I was fortunate enough to catch the panel entitled “Where I’m putting my money in 2019” at Collision Conference featuring noted investors like Trae Vassallo (Defy.vc), Jeff Clavier (Uncork Capital), Anu Duggal (Female Founders Fund) and Adam Valkin (General Catalyst) and moderated by Diane Brady (BBC World). I captured the majority of nuggets from the conversation and wanted to share them below.
Diane began things by asking our esteemed panel what they felt was very "hyped right now" and what was "underhyped:"
Trae responded with "AI, VML, pick the technology acronym is hyping - it’s too much."
Jeff: "Overhyped, crypto, underhyped, a lot of things we invest in."
Anu: "Overhyped scooters, underhyped, women’s health."
Adam: "Given the amount of capital available and the amount of people giving started, everything is overhyped to some extent, depending on where we are in the cycle. And underhyped, there are some areas where there’s so much opportunity they’re relatively underhyped- insurance, t he future of b2b payments, there’s a lot of opportunity."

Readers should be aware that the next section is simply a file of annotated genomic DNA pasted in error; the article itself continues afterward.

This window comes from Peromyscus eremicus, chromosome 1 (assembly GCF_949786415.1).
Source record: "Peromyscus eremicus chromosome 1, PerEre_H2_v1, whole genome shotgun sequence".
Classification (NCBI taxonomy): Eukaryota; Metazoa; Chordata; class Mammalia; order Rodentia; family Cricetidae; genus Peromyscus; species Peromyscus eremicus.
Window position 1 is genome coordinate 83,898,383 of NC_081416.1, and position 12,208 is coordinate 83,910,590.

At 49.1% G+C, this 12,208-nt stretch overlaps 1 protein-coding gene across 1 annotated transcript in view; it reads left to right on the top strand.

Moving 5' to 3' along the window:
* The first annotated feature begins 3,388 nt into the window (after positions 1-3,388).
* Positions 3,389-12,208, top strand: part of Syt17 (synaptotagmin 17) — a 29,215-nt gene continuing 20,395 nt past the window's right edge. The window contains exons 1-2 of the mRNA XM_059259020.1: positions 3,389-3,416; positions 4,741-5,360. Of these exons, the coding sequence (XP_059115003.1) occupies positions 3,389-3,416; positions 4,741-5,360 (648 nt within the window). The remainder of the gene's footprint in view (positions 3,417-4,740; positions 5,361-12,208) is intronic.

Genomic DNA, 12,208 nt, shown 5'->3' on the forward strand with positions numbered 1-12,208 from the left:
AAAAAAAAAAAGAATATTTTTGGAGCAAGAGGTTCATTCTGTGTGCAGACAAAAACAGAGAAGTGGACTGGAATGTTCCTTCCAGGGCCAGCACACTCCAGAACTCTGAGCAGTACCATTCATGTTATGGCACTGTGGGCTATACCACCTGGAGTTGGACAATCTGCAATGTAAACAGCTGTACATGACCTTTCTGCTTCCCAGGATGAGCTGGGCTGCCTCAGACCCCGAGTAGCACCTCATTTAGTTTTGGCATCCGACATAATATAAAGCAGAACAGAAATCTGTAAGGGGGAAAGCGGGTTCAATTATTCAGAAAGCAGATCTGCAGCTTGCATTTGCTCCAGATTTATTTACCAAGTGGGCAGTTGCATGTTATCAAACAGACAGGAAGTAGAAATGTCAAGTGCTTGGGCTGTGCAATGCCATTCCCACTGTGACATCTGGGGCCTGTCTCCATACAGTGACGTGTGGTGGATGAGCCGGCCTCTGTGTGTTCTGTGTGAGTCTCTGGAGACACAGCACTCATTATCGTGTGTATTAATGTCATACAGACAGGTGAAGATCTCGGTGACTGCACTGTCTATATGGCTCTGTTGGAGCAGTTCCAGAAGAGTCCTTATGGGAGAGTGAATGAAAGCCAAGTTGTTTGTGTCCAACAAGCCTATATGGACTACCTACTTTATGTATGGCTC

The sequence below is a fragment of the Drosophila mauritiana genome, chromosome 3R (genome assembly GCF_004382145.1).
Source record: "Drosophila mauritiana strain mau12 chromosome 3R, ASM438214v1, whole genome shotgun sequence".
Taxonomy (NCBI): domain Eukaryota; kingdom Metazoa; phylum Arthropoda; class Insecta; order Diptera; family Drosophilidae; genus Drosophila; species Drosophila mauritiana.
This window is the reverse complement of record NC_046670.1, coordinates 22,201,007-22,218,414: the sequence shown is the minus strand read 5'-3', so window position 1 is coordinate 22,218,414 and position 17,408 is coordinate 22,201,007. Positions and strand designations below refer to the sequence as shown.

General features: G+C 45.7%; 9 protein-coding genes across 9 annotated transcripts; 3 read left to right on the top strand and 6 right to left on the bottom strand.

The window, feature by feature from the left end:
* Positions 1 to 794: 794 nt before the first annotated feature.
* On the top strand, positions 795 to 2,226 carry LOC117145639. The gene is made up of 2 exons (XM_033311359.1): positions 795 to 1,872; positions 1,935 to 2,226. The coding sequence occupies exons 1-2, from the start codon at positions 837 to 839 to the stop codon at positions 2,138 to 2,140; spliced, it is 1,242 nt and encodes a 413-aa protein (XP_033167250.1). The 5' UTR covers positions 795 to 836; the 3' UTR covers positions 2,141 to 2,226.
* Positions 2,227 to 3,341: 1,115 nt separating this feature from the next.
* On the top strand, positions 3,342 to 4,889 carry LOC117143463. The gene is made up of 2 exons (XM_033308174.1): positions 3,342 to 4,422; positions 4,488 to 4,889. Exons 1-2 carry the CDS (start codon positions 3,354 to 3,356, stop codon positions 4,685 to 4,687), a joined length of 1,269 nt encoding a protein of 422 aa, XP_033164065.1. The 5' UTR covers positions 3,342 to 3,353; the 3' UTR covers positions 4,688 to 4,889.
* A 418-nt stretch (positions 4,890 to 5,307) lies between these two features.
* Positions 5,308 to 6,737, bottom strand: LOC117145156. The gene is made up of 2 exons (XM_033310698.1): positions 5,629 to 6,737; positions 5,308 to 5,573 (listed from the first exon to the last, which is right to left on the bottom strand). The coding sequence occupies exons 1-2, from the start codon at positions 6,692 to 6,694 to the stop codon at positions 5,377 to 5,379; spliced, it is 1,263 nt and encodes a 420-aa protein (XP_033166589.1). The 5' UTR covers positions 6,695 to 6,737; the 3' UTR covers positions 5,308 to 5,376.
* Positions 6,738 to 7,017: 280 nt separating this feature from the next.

Diane then asked them to talk about their investment thesis.
Trae: "One thing about us is both my partner and I have been investors for quite a long time, so over the years we’ve invested in everything from enterprise security and media, we look for companies tackling problems they know well. One area we’re excited about is logistics, technology is going deep to transform a variety of different industries. You can find corners of the logistics market that are very manual still. One of our companies, Airspace technology, is redefining how enterprises move products from point A to point B in a very fast way, so if you have something that needs to go from one city to another in one day, you can do that as easily as ordering an uber.